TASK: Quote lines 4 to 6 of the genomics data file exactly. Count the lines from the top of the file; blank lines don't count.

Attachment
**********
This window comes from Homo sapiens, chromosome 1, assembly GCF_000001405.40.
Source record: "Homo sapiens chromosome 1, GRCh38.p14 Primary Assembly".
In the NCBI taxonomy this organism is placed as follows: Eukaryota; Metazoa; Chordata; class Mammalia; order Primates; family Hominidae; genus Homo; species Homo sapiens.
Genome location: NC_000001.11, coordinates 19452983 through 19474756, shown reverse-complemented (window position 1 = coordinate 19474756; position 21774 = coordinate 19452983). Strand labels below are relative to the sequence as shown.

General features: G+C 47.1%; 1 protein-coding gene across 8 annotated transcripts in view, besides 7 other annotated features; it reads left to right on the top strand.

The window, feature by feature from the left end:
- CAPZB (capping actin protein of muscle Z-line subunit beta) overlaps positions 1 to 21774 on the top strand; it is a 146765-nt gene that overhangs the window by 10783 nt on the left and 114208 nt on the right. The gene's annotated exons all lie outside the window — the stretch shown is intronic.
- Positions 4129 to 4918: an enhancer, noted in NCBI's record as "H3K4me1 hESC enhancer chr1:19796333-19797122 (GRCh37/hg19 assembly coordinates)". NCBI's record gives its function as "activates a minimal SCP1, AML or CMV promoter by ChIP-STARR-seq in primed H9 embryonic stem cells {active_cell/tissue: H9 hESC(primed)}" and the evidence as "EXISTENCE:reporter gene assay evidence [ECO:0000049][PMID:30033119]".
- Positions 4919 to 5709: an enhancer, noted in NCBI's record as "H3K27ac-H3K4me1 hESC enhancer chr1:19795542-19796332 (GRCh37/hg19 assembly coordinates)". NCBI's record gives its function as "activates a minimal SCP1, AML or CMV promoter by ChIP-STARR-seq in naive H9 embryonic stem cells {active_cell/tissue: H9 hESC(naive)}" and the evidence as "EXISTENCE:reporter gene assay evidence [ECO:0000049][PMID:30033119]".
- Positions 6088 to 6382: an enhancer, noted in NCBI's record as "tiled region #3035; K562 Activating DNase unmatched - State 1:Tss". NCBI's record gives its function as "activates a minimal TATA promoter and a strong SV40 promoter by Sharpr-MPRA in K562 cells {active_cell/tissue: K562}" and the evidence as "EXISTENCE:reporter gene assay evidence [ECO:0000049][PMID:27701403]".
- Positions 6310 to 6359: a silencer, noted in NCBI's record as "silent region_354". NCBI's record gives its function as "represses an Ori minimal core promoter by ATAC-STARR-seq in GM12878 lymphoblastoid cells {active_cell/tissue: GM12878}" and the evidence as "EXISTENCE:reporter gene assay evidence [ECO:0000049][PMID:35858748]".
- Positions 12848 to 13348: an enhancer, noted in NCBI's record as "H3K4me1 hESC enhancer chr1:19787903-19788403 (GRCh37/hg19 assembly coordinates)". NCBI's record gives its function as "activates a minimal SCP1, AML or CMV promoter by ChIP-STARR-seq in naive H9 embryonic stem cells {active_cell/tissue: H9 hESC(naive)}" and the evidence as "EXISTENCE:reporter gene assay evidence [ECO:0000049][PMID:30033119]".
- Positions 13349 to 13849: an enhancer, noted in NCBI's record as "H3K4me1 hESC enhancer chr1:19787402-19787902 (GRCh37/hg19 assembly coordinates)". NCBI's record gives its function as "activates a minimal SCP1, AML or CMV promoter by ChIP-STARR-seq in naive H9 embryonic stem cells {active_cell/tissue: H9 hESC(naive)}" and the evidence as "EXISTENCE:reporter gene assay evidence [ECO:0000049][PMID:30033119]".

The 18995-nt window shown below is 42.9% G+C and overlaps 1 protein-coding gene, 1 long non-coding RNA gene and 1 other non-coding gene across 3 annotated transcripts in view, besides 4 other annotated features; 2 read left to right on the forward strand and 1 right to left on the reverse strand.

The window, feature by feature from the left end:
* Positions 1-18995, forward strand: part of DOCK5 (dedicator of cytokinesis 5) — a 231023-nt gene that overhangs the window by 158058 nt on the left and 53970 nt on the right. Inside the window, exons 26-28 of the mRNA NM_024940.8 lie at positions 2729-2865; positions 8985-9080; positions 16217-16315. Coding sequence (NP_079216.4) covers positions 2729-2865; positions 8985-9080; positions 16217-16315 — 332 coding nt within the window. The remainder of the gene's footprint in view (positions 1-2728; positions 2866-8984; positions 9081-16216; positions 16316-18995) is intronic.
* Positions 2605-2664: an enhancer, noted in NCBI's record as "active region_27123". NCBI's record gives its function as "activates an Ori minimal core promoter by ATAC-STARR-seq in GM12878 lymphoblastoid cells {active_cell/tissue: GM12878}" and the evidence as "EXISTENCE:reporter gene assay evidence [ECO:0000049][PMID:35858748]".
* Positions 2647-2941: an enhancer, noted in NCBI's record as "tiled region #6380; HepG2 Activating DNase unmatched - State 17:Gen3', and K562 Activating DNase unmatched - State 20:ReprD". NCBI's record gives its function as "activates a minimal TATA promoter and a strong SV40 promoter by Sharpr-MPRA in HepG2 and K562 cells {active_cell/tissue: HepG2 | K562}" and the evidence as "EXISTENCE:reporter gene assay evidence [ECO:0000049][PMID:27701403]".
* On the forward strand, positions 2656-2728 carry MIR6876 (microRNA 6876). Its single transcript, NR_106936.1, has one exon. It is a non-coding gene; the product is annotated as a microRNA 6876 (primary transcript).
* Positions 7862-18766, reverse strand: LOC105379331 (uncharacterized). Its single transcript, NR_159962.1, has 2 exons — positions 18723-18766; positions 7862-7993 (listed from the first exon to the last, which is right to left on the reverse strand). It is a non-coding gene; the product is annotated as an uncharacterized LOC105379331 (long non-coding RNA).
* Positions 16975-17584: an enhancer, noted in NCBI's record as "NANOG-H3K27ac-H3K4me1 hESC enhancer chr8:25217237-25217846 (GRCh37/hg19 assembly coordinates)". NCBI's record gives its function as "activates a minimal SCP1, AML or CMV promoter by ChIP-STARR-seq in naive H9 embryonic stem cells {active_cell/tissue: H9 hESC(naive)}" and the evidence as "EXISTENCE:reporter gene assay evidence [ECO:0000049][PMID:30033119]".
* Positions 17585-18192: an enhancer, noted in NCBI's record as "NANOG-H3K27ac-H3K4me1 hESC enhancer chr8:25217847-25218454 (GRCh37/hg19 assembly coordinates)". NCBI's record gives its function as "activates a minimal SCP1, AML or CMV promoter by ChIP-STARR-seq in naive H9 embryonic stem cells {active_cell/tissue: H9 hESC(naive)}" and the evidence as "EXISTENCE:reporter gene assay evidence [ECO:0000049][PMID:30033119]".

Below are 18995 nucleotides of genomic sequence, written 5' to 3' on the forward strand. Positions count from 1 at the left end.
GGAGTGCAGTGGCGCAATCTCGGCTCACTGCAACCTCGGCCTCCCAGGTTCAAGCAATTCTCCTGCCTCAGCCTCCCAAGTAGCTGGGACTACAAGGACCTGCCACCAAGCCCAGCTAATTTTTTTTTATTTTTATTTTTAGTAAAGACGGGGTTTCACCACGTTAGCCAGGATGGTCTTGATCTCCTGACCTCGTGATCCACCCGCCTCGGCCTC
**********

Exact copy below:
Genome location: NC_000001.11, coordinates 19452983 through 19474756, shown reverse-complemented (window position 1 = coordinate 19474756; position 21774 = coordinate 19452983). Strand labels below are relative to the sequence as shown.

General features: G+C 47.1%; 1 protein-coding gene across 8 annotated transcripts in view, besides 7 other annotated features; it reads left to right on the top strand.

The window, feature by feature from the left end: